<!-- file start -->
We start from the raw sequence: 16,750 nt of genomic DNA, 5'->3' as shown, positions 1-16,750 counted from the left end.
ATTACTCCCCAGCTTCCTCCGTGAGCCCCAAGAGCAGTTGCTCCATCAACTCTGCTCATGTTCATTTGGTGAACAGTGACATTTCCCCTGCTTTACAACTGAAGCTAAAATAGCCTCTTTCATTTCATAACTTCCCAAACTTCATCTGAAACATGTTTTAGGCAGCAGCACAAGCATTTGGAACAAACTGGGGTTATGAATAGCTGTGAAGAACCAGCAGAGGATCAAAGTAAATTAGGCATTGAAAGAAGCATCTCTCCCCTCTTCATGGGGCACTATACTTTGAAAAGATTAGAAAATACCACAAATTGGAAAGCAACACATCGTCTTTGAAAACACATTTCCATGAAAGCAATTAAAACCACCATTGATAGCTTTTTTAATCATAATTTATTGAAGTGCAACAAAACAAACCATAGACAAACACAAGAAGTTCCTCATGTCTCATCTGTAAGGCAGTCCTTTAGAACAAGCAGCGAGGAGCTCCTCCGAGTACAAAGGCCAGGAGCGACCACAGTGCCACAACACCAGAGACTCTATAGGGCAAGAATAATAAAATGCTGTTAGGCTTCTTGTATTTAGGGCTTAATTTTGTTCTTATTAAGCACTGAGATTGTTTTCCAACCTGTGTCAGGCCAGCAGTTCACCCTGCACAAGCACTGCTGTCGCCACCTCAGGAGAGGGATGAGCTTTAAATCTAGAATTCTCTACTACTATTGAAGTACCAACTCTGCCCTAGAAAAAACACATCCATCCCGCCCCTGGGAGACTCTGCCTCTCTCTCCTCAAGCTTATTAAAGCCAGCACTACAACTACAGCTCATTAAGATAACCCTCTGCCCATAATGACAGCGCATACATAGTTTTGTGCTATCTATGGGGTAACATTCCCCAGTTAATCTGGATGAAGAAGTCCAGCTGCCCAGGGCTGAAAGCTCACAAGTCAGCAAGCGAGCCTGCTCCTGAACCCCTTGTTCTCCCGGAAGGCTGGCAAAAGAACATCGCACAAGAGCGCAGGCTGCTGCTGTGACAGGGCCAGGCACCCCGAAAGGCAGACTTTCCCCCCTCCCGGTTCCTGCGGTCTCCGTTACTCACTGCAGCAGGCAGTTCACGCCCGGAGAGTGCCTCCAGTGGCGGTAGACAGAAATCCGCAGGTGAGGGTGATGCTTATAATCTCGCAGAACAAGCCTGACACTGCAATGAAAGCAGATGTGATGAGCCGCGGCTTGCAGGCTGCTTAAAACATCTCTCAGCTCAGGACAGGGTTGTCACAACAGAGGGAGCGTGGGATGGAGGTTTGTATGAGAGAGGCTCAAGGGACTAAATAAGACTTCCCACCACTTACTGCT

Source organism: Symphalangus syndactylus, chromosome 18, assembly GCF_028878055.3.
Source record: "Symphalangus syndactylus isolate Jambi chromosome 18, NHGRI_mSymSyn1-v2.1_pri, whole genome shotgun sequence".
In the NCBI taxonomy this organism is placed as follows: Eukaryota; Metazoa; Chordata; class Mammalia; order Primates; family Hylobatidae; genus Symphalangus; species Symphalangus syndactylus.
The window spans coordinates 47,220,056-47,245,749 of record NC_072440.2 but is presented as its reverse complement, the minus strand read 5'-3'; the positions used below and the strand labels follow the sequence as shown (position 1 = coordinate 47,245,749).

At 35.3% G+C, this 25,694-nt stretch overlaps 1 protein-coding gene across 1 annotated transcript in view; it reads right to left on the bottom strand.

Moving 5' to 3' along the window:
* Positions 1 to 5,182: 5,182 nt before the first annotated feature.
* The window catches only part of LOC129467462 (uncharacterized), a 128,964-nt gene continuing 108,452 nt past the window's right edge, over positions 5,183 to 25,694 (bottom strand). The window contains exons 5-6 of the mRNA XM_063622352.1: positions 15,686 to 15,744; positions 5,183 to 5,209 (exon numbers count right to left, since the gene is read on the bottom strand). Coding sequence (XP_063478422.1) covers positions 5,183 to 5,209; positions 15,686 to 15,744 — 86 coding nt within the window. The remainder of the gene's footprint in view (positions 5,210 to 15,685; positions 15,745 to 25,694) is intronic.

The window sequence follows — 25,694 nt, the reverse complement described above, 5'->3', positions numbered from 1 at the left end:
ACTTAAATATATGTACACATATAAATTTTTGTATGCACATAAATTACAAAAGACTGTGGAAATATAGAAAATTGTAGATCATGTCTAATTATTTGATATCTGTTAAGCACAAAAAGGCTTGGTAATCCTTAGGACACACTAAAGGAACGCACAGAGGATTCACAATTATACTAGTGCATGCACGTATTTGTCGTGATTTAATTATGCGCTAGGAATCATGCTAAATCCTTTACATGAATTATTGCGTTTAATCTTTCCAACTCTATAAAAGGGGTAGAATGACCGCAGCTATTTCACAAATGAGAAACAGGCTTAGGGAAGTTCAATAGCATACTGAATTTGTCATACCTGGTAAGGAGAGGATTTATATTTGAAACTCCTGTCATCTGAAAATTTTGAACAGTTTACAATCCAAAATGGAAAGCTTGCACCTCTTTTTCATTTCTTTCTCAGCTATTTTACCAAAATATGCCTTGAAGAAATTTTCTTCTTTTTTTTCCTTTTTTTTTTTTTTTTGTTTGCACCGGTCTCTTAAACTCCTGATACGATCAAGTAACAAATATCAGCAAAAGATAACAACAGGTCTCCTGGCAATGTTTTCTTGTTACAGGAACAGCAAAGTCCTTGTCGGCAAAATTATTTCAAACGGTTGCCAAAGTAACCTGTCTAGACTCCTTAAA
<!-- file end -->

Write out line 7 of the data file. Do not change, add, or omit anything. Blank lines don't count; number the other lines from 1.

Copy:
At 35.3% G+C, this 25,694-nt stretch overlaps 1 protein-coding gene across 1 annotated transcript in view; it reads right to left on the bottom strand.